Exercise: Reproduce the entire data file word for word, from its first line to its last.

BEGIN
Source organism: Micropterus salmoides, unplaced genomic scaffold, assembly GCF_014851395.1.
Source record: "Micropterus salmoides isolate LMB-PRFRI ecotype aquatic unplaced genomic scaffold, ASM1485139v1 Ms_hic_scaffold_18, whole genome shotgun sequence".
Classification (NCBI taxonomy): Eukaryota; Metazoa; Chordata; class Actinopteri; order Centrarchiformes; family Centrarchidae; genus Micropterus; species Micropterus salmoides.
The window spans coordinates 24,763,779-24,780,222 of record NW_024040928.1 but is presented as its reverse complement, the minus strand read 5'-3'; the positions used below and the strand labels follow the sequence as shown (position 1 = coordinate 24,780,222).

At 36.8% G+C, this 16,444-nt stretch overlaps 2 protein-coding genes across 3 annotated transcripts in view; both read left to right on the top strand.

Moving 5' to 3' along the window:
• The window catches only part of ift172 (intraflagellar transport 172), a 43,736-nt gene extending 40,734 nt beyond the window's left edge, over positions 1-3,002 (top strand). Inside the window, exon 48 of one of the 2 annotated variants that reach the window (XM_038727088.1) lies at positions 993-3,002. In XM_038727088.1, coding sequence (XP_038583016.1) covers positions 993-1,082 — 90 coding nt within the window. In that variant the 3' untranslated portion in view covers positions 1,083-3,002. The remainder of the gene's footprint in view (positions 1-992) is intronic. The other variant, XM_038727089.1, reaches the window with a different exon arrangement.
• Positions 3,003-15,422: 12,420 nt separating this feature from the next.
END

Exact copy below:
Source organism: Micropterus salmoides, unplaced genomic scaffold, assembly GCF_014851395.1.
Source record: "Micropterus salmoides isolate LMB-PRFRI ecotype aquatic unplaced genomic scaffold, ASM1485139v1 Ms_hic_scaffold_18, whole genome shotgun sequence".
Classification (NCBI taxonomy): Eukaryota; Metazoa; Chordata; class Actinopteri; order Centrarchiformes; family Centrarchidae; genus Micropterus; species Micropterus salmoides.
The window spans coordinates 24,763,779-24,780,222 of record NW_024040928.1 but is presented as its reverse complement, the minus strand read 5'-3'; the positions used below and the strand labels follow the sequence as shown (position 1 = coordinate 24,780,222).

At 36.8% G+C, this 16,444-nt stretch overlaps 2 protein-coding genes across 3 annotated transcripts in view; both read left to right on the top strand.

Moving 5' to 3' along the window:
• The window catches only part of ift172 (intraflagellar transport 172), a 43,736-nt gene extending 40,734 nt beyond the window's left edge, over positions 1-3,002 (top strand). Inside the window, exon 48 of one of the 2 annotated variants that reach the window (XM_038727088.1) lies at positions 993-3,002. In XM_038727088.1, coding sequence (XP_038583016.1) covers positions 993-1,082 — 90 coding nt within the window. In that variant the 3' untranslated portion in view covers positions 1,083-3,002. The remainder of the gene's footprint in view (positions 1-992) is intronic. The other variant, XM_038727089.1, reaches the window with a different exon arrangement.
• Positions 3,003-15,422: 12,420 nt separating this feature from the next.